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Reading the Riots Reader…

As followers of this blog will know, I recently took part in Reading the Riots, a research project looking at the disorder that took place throughout England last August… Despite being part of the project, I found it hard to catch up with everything that came out of it, and if the conversations I’ve had over the last couple of weeks are anything to go by, so have many people.

So in a quick (if larger than anticipated) blog post, I thought I’d go through the main articles about the project and what we found. A bit like a Reader’s Digest of Reading the Riots I guess… I decided to focus mainly on articles from the project itself, although if you’re lucky (!), I might do another post about some of the reactions to it, and obviously any comments / suggestions in the comments are more than welcome.


A lot of the questions that came up when people asked me about Reading the Riots related to the actual research project itself and how we did it, how we found so many people to talk to, how we did the interviews and how we knew that they were telling the truth and not just trying to find an excuse to their actions…

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Reading between the lines…

For a few weeks last month, my life got as close as it will probably ever get to that of a drug dealer’s, or what I imagine it might be (I mean, I’ve watched the Wire so surely I’m an expert, right?). My sister made the comment as we were having lunch in Kings Cross and I received a phone call, telling me to call somebody else to arrange a meet up with a third person, leading to an afternoon spent in the staircase of a council estate in South London…

I wasn’t flogging or buying anything, and I wasn’t involved in any illegal activity, although I was in the company of members of what has been referred to as the ‘feral underclass’. Sometimes it wasn’t in the staircase but in the living rooms of various council flats, ranging from well decorated cosy homes to run-down flats, located within a few yards of each other… Sometimes it wasn’t on a council estate at all but in a youth club in West London, or in the back room of a local pub, sipping a lemonade and listening to what the ‘underclass’ (or their mums!) had to say.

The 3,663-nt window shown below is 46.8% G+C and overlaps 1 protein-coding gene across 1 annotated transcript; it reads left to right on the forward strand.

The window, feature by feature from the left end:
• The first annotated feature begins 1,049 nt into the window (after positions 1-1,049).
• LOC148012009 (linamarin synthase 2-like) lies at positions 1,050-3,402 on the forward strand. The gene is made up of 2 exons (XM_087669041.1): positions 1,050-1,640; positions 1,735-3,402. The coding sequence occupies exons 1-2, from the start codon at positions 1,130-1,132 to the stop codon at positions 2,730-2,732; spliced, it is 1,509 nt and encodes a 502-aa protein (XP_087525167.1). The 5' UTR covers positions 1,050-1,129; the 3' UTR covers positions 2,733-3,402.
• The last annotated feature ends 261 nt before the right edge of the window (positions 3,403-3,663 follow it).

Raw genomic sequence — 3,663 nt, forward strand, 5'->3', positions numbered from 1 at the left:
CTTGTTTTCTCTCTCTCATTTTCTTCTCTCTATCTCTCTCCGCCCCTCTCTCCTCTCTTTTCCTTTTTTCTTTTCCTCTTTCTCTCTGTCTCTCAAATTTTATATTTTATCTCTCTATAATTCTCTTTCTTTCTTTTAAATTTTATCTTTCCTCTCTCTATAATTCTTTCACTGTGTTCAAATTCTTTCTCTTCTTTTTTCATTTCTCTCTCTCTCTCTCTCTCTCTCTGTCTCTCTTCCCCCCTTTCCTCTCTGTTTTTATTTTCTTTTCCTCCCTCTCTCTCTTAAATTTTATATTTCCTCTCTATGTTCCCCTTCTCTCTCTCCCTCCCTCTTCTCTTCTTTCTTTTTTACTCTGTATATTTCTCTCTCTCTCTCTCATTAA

Sometimes the person I was talking to was enthusiastic and wanted to tell me about many things, seemingly happy to be listened to. At other times my questions eventually coaxed them into confiding in me and my little recorder. One night, I spent three hours talking to a group of young people demanding I explain why they should talk to me, to us.

Questions ranged from “why should we help you?” to “what do you mean by ‘involved’ in the riots?” and “if I take part, can I get a scholarship to go study at the LSE?”. They expressed frustration at being asked to take part in research projects and never getting anything in return, one of the many ways they felt excluded from a system they were not given the keys to.

It was also the first time in my life – and I suspect it might be the last – that I was asked to prove I wasn’t a police officer (I couldn’t, but I  seem to have got away with it…)

Some decided that my answers were convincing enough and came back a few days later to share their stories, others came back for more answers and others yet voiced their mistrust at the whole thing and vowed not to take part. All treated me with the utmost respect and asked important, insightful and challenging questions.

Others yet never returned phone calls or said they were too scared to talk. I saw a grown man swallow back his tears in a café as he told me he wanted to talk but just couldn’t right now. I don’t blame him for never calling back…

The last couple of months have been pretty intense, and I know it’s been the same for the many others working on the same project… But it’s been immensely rewarding too, and I’ve met many great and inspiring people along the way. It’s also helped me redefine what I want to do as an academic and researcher and has been pretty emotional at times, though as a good academic, I’m sure most of that will take weeks or even months to surface!

In the mean time, you can read all about it for yourself here, and you should. Because only then can you make up your own mind about what actually happened in those few days in August…

Forget about Supercop…

… what we need is the Interrupters!

In his search for the miracle cure to last month’s riots, David Cameron could do worse than take another break, though he won’t have to head too far this time. In fact, he won’t even have to leave London, he can just walk out of Downing Street, turn left up Whitehall, cross Trafalgar Square and straight into the Empire cinema on Leicester Square.

No, I’m not suggesting we need to learn from Harrison Ford and Daniel Craig how to deal with the violence on our streets, Cowboys vs Aliens style! (although…) But if he carries on a little further to screen 6, a room that sits no more than 25 people, he will be able to watch a beautiful documentary, funny, touching, humbling and so damn clever, a documentary that I am pretty sure will teach him more about how to deal with violence on the streets of London than any American supercop can (no offence, Harrison…)
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